Finally, Jack meets Jonas.
Monday’s 24 showdown between hero Jack Bauer and one of the show’s more memorable villains, Jonas Hodges, gives star Kiefer Sutherland face time with Jon Voight. Hodges heads Starkwood, a shadowy military contractor gone rogue with bioweapons.
Voight, in his first role in a TV series since the late ’60s, lies in a hospital bed, falling ill after being ordered to take a heart-attack-inducing pill by a woman representing a shadowy overlord. Jack, fresh from a seizure induced by the biotoxin, arrives to find out why this bad day is about to get worse.
“It’s really about broadening the conspiracy,” says executive producer Howard Gordon, “by delivering on the details of the threat (Jonas) made to (President) Taylor, when he said he’s just a cog in a larger machine.” Hodges also explains his motives.
But the confrontation didn’t come soon enough for Sutherland. “One of the great fears of mine is that in many cases in 24, characters don’t meet, and Jon and I took until the very bitter end,” he says. As he received script after script with no scenes between Bauer and Hodges, “I finally had to go up to Howard and said, ‘If you don’t let me work with him, I’ll kill you.’ ”
Voight says he had a blast playing Hodges, first glimpsed in last summer’s movie prequel before reappearing halfway through this season, after the previous baddie, Sangala’s Col. Dubaku, was dispatched.
The actor, 70, says he found the experience “an adventure,” and he made some significant contributions. Gordon says Voight ad-libbed several lines, including the producer’s favorite: “Stress is the fertilizer of creativity.”
And more important, he broke a rule of 24, which frowns on food or bathroom breaks. “He was eating when you first see him,” Voight says. Specifically, Chinese noodles. “They said, ‘We don’t do that on this show.’ ” (“It might be the first time food’s been eaten on 24,” Gordon says.)
But Voight argued that “you want to see he’s got levels of concentration, he’s doing lots of things and he’s comfortable. It’s not like he’s working hard or scared or has the weight of the world on him. He’s living his life and he’s not intimidated.”
Hodges is also “out of his mind,” Gordon says, crediting Voight with giving the role an extra layer. “He’s operatic and over-the-top. It’s a character that’s one-dimensional on the page, but he makes it three-dimensional.”
Sutherland says, “The key to a villain like this is you want to like him. Jon floats that fantastic line; his ideology is insane, but he almost sells it to you. He’s charming, which is what makes him scary.”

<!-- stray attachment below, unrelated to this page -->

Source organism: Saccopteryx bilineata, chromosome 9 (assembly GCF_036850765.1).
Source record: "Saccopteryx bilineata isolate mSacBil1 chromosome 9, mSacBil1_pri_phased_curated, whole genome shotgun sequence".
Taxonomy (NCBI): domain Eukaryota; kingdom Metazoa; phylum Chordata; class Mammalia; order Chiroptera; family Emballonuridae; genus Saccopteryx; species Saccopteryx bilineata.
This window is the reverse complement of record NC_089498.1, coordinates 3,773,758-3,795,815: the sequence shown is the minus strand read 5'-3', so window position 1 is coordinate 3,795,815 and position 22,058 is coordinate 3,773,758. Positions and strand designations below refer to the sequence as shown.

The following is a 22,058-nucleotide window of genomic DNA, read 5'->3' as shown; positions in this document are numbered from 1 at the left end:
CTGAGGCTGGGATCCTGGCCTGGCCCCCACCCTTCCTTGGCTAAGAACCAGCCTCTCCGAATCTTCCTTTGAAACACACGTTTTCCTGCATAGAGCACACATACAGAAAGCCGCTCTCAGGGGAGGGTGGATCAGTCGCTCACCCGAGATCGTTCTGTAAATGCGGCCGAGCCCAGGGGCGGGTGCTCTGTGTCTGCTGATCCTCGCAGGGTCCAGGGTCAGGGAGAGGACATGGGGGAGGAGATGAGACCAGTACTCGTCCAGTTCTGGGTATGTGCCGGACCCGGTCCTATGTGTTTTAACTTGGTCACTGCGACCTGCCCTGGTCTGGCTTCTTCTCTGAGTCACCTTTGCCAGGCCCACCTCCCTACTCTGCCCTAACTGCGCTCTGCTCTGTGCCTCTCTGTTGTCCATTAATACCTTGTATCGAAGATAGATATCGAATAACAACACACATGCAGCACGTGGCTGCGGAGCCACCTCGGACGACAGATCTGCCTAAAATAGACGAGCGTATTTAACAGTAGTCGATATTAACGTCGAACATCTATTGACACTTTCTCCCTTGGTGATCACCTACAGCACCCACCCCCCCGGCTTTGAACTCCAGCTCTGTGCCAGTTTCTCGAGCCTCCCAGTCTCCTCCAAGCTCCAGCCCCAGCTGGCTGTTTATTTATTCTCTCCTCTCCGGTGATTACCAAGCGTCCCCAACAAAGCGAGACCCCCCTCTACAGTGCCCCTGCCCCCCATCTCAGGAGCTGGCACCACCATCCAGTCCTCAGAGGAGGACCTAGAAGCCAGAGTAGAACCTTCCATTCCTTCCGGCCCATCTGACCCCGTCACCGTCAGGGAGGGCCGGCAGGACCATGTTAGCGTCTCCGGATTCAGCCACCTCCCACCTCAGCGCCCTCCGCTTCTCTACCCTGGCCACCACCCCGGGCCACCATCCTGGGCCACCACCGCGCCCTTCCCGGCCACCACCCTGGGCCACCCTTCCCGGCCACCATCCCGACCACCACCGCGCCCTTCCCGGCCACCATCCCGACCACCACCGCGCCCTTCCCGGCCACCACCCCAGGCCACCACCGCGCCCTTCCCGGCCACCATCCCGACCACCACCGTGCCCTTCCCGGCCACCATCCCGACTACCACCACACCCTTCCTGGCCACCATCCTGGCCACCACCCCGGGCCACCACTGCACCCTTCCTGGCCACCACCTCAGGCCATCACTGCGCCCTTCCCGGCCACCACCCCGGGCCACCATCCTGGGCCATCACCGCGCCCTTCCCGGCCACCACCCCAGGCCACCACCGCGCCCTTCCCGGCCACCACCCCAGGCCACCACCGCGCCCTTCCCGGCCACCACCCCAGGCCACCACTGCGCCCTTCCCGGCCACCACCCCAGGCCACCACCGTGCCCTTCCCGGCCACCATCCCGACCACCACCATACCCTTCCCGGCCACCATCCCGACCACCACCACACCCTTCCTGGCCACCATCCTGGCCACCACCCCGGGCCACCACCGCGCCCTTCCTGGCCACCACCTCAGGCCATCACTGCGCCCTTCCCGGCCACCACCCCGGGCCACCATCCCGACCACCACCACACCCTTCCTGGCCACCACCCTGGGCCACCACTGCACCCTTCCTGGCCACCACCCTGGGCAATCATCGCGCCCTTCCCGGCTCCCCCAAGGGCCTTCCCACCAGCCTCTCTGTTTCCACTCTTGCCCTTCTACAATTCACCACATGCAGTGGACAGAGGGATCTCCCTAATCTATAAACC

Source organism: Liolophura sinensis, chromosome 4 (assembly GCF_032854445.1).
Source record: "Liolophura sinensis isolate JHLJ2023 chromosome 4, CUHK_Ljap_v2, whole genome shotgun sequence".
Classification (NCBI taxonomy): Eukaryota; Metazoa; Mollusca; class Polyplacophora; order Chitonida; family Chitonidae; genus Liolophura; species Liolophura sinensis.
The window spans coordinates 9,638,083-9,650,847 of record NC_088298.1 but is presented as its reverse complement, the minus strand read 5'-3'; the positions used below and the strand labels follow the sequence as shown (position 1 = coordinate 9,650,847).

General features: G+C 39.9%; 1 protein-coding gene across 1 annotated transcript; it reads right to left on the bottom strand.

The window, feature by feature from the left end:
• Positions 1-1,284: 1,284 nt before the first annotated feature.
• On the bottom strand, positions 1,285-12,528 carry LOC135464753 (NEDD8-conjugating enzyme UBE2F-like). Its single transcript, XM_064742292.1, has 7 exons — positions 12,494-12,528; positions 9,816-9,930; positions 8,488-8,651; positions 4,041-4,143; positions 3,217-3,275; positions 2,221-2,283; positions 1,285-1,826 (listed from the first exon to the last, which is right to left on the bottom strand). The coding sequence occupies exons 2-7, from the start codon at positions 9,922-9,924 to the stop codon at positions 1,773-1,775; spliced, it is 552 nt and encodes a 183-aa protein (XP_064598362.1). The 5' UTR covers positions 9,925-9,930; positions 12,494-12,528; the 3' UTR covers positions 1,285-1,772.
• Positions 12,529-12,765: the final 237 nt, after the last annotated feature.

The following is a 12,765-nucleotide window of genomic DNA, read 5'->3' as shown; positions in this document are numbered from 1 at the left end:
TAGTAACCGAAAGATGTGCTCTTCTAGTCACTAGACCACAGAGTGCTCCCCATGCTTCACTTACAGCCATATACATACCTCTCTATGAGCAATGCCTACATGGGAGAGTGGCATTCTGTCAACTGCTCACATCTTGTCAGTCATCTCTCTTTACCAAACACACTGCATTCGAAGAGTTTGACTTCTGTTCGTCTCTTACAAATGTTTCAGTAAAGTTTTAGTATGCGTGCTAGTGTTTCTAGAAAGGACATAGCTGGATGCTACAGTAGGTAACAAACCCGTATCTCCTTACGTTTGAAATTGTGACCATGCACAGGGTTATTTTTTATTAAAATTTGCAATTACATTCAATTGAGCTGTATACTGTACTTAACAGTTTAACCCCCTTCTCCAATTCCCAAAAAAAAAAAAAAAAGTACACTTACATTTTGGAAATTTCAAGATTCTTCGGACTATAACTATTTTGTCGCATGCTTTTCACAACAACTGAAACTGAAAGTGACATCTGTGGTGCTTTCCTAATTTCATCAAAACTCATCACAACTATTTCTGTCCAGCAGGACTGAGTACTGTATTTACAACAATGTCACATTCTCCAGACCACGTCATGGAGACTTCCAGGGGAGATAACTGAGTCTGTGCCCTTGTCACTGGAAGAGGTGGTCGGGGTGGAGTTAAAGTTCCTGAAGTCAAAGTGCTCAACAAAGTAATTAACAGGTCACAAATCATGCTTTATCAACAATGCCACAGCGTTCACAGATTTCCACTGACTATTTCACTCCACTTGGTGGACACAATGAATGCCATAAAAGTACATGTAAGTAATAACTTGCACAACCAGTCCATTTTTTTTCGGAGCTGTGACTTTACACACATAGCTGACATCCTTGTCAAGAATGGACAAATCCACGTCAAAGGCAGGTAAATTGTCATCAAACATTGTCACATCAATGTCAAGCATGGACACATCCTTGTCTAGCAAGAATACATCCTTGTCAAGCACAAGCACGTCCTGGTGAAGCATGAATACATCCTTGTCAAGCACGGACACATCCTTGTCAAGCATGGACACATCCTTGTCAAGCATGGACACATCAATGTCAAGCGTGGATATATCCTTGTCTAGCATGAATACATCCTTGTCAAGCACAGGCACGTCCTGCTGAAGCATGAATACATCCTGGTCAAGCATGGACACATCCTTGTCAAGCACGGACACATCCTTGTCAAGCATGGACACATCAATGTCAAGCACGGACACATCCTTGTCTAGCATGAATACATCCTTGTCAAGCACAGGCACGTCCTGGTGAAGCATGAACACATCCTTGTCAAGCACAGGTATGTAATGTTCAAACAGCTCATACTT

One of his favorite scenes was a few weeks back, when Jonas bashed the head of Starkwood’s chairman of the board with a brandy snifter, then hurled him over a balcony to his death.
Voight was relieved, because it enabled him to show Hodges’ true character. “I felt this guy was holding himself back,” Voight says. “He had this venom, and it had to be unleashed.” It also clearly signaled to viewers that Hodges is a man of action: “He’s not just talking, he’s nuts. We’re keeping him in this danger zone.”
Also tonight, Chloe returns (Mary Lynn Rajskub is back from maternity leave), locking horns with Janis (Janeane Garofalo), and the president’s daughter Olivia (Sprague Grayden) seeks her own way to get at Hodges.
Just four hours remain in 24‘s day, including a two-hour finale scheduled for May 18, and Sutherland says they’re among the series’ best. They bring the show’s controversial stance on torture — still making headlines in the real world as recently as last week — full circle from the start of the season, when Bauer faced a congressional hearing on his interrogation methods.
Jack “really goes inside himself in a very deep way, not only about things he’s been asked to do but things he’s done by his own choice,” Sutherland says. “It’s a much more emotional four episodes than dramatic, explosive, blow-up-everything episodes.”
And on May 28, 24 — absent last year due to the writers’ strike — will begin filming its eighth season, to be set (and partially shot) in New York with a story centering on the United Nations.
Source: USA Today